Melbourne’s central business district—its rectangular network of streets, laneways, alleys, and labyrinthine passages seemingly woven and stitched together—is one of the world’s largest city grids.

City surveyor Robert Hoddle mapped out the city’s wide, main streets in 1837 with a grand vision of tree-lined, European boulevards and simple geometry. But it was the city’s rich trade history during the Gold Rush that literally paved Melbourne’s iconic maze of laneways—originally set up for the cabinet-makers, jewelers, farriers, and fabric merchants to cart their wagons of goods through. These lanes are grimy, industrial shortcuts no longer—for Melburnians, they are the destination.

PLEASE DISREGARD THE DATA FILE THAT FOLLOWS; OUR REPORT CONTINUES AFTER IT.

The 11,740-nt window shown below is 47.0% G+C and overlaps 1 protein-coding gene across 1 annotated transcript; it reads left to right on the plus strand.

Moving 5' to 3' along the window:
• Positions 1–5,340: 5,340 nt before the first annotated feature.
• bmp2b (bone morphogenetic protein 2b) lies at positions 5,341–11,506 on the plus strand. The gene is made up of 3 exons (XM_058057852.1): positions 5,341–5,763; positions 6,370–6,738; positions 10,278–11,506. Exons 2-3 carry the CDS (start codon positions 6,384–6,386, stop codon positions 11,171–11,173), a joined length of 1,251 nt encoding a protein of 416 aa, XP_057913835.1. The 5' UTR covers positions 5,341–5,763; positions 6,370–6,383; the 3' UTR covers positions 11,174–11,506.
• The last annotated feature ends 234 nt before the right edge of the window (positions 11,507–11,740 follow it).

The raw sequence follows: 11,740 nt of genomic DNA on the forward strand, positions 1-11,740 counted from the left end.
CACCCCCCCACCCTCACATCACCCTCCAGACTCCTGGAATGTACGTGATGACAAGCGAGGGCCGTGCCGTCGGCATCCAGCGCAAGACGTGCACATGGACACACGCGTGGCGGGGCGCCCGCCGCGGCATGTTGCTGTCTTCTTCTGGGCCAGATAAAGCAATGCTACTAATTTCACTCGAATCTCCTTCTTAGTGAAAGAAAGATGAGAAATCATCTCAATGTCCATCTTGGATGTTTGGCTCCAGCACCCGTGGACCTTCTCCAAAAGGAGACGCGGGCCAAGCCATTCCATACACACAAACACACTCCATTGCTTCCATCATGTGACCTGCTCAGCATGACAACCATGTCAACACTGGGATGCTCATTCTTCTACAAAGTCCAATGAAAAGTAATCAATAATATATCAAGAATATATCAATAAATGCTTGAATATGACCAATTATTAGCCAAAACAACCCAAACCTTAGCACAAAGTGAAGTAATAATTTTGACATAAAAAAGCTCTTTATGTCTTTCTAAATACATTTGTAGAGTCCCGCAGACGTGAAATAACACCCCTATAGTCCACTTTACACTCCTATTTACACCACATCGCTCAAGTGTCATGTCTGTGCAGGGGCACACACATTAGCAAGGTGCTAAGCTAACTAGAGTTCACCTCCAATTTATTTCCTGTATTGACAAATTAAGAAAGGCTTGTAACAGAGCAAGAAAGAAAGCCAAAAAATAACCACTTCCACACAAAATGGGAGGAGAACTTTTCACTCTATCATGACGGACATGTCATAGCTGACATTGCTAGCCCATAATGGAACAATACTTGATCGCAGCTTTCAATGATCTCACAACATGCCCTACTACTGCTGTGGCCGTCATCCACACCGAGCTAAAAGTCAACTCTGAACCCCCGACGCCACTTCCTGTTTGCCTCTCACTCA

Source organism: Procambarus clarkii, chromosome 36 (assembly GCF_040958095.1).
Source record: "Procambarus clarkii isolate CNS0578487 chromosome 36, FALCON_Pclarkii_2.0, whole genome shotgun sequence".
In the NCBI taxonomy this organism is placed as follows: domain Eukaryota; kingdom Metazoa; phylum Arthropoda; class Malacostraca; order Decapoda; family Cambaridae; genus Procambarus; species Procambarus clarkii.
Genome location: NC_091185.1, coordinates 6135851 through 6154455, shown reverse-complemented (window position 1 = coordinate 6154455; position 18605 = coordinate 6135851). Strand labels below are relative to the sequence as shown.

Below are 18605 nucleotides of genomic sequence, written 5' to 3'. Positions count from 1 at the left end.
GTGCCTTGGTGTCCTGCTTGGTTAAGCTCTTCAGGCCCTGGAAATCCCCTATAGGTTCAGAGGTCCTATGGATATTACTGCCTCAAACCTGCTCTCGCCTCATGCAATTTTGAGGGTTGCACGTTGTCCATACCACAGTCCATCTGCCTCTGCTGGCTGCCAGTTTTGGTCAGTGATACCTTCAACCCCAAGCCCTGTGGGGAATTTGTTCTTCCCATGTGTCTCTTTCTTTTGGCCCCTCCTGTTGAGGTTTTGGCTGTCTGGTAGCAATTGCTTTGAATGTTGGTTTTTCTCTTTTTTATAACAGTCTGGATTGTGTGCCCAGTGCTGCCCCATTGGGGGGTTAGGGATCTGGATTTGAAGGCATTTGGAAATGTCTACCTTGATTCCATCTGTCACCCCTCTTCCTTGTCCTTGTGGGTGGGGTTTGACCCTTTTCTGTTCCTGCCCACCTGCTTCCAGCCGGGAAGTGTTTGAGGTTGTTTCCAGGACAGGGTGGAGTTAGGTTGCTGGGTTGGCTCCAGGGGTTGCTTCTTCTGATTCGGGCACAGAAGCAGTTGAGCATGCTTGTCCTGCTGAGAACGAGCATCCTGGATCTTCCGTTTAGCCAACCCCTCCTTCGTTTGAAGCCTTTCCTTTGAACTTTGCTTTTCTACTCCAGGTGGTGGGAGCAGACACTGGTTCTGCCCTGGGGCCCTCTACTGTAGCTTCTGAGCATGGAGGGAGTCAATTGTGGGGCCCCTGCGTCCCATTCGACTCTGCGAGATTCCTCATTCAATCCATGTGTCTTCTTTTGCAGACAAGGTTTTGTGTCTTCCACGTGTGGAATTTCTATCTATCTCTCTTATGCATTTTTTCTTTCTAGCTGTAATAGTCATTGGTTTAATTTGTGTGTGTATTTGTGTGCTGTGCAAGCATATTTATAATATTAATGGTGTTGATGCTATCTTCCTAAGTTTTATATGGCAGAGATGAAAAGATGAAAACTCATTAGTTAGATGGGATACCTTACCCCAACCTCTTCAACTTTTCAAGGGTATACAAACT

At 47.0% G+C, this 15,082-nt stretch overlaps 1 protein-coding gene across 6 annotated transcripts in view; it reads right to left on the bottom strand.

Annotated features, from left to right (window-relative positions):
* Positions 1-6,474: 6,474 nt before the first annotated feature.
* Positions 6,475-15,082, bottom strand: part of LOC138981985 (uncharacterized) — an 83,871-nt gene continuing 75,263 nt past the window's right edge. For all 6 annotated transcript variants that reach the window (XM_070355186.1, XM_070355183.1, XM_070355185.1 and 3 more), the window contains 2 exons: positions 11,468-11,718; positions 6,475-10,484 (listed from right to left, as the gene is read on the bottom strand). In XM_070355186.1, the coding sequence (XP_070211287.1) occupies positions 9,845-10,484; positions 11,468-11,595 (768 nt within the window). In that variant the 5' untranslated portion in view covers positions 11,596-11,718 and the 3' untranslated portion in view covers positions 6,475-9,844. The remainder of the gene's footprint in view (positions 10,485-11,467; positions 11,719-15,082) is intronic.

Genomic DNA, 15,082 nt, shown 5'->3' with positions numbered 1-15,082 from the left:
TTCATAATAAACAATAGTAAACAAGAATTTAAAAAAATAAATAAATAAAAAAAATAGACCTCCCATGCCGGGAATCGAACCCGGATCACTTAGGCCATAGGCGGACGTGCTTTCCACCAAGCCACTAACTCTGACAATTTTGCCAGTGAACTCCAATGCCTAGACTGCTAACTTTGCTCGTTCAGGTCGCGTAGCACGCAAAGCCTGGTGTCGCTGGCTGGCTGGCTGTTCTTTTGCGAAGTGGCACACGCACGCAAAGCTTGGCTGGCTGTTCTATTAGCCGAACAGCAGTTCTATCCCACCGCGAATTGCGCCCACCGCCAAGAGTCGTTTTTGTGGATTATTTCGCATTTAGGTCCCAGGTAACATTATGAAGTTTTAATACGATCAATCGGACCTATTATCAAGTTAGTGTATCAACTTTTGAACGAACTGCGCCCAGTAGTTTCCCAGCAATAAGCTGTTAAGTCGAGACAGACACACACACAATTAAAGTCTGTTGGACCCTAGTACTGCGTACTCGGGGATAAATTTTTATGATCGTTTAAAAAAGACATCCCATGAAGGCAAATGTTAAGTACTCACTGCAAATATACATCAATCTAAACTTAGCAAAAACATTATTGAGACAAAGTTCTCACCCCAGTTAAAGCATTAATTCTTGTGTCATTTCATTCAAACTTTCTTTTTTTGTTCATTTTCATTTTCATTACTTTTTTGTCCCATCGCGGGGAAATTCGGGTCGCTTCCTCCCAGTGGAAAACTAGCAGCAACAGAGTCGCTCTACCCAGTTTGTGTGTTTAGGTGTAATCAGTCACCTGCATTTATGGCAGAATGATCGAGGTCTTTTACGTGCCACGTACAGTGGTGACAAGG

Hardware Lane – yet another lane packed with amazing cafes and stores. For those who don’t know, Melbourne is somewhat famous for several things – one of those things is astonishingly good coffee-culture, the other is the cobblestone lanes, discover candlelit speakeasies, jazz bars, and quirky rooftop bars peering down at the city. In Melbourne’s center you’ll find the lion’s share of critically acclaimed restaurants and hip bars hiding behind discreet doorways, and perhaps even catch a gourmet food truck setting up shop in an adjacent enclave. The CBD’s creative pulse is laced through its lanes—especially palpable around Flinders Lane. Contemporary art galleries and fashion houses hide behind peeling terraces, beside luxurious Japanese basement bath houses, opulent boutiques, writers’ studios, cutting-edge design workshops, and laneway walls adorned with vivid street art and esoteric murals. Hosier Lane, which runs past famed Spanish eatery Movida, features some of the most sophisticated graffiti art with several Banksy-adorned walls

There’s something about street art . The grunginess? The authentic feel to it? Perhaps, it’s the subliminally political chants that underlie much of the paint-clad walls.

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